Weaver’s originality of design, texture, and contrast knocks me out. The decline of his sight must have been affecting his priorities and the emphases in his work at this time. As for the figures, I can’t help agreeing with you, Leif. His earlier inimitable drawing of Marlene Dietrich in “the blue Angel” is as classic as Rene Bouche’s drawing of jack Benny. (Both have left indelible impressions on me. In fact, there is a resemblance in the freshness of line and spot-on essence of each character.) His former students do him proud.

    Thanks again. Your analyses of trends looking back on the years, as well as Tom’s, has provided fascinating looking and reading.

    Barbara

    ReplyDelete
  3. For all you illustrators and easel painters, have you ever done a sketch that was spontaneous, energetic and caught the jester perfectly?... and then could never quite duplicate it in your finish illustration or painting? It seemed to lack something... you know, it just didn't quite have that freedom that the preliminary sketch had. Well I think that's what Friedman and Weaver were trying to achieve... and maybe the way to do that, is NOT to do a finish from a sketch, but make the sketch your finish.

    I pose the question, what is the criteria for a finished painting or illustration, anyway??!! Is it when it says what you want it to say or does it have to "look finished". We didn't solve that question 50 years ago, and we probably won't solve it today... but it's fun to kick it around.

    ReplyDelete
  4. One opinion on your query, Tom.
    Theoretically, a painting is finished when it says what the artist wants it to say. ( I say theoretically because too often, when one wants to survive in FA, paintings are affected by the desires of gallery owners. ) An illustration is finished when it communicates what the client hopes it will and, ideally, in a way that is also personal to the illustrator.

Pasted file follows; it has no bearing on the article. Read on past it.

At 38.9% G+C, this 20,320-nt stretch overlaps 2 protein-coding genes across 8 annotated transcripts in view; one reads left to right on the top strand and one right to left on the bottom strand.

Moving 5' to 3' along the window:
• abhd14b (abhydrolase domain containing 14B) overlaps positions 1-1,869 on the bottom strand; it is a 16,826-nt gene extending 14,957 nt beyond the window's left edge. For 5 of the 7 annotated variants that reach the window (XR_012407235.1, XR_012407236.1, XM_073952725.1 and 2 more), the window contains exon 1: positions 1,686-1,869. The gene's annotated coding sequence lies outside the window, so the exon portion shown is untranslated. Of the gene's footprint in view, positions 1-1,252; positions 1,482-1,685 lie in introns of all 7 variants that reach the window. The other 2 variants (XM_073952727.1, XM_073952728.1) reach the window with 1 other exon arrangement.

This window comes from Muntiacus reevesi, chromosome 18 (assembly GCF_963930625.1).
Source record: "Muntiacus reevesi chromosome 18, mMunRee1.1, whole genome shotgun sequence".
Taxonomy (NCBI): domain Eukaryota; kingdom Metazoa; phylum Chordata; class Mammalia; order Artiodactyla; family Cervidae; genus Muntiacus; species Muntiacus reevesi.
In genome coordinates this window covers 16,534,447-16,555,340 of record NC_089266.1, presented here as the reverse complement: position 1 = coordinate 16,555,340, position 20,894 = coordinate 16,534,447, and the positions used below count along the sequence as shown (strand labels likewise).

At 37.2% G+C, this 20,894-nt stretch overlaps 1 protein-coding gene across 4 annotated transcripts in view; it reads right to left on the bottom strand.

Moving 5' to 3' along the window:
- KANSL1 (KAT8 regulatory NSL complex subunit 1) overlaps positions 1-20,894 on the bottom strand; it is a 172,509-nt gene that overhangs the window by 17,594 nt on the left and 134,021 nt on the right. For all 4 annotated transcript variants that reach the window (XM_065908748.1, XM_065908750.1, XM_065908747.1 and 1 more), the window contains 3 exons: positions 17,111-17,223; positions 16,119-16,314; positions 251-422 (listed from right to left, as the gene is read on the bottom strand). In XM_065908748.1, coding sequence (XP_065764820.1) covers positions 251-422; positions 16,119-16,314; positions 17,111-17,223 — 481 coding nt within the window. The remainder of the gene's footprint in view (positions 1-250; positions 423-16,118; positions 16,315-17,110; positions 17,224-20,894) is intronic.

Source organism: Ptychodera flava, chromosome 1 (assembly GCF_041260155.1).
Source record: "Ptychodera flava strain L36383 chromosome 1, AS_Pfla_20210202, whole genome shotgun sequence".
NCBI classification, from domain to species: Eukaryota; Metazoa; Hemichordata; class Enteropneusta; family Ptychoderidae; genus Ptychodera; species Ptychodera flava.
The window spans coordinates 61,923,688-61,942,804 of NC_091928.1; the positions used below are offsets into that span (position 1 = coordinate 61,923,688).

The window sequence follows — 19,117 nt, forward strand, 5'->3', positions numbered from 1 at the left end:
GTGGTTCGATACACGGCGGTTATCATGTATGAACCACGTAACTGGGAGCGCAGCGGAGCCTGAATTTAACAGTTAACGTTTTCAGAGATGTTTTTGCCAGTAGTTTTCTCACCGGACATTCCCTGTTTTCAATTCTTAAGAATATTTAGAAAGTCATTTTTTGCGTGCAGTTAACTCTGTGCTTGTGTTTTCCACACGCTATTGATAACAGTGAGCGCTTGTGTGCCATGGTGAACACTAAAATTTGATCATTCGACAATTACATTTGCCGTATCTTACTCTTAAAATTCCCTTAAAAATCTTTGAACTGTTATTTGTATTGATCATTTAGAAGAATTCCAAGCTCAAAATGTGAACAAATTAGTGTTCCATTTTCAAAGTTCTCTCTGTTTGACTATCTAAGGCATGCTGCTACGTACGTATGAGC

How true your comment about preliminary sketches. "There was something about the rough"...the words an illustrator hates to hear. i stopped doing comps for that reason. I preferred a pencil sketch and a very rough color sketch. The longer I illustrated, the rougher my roughs got until they were almost mere blobs of color.
    Barbara

    ReplyDelete
  5. Anonymous5:49 PM

    Thank you so much for the postings on Friedman and Weaver, artists I'd never even heard of until I discovered them via your site.The drawing of both is just absolutely wonderful, and I find Friedman's later narrative works truly inspiring and influential.Keep up the excellent work on your site

    paul ashley brown, bristol, england

    ReplyDelete
  6. wfrootofallevil@netzero.com6:48 PM

    Hello,

    I am trying to reach Marvin Friedman, who was a good friend of my father's at the old Philadelphia Museum School of Art - they both took Henry Pitz's class.
    My father, Bill Fleishell, an illustrator and graphic designer, just passed away this August 3rd , 2010.
    Can someone please give Mr.Friedman my contact information? I have no idea where he is located but I know that my dad would want marvin to know what has happened. My dad always spoke highly of Marvin and they both were old school style illustrators.

    Mr. Friedman- if this gets to you please call Will Fleishell studio at 202-544-6671 here in Washington DC

    ReplyDelete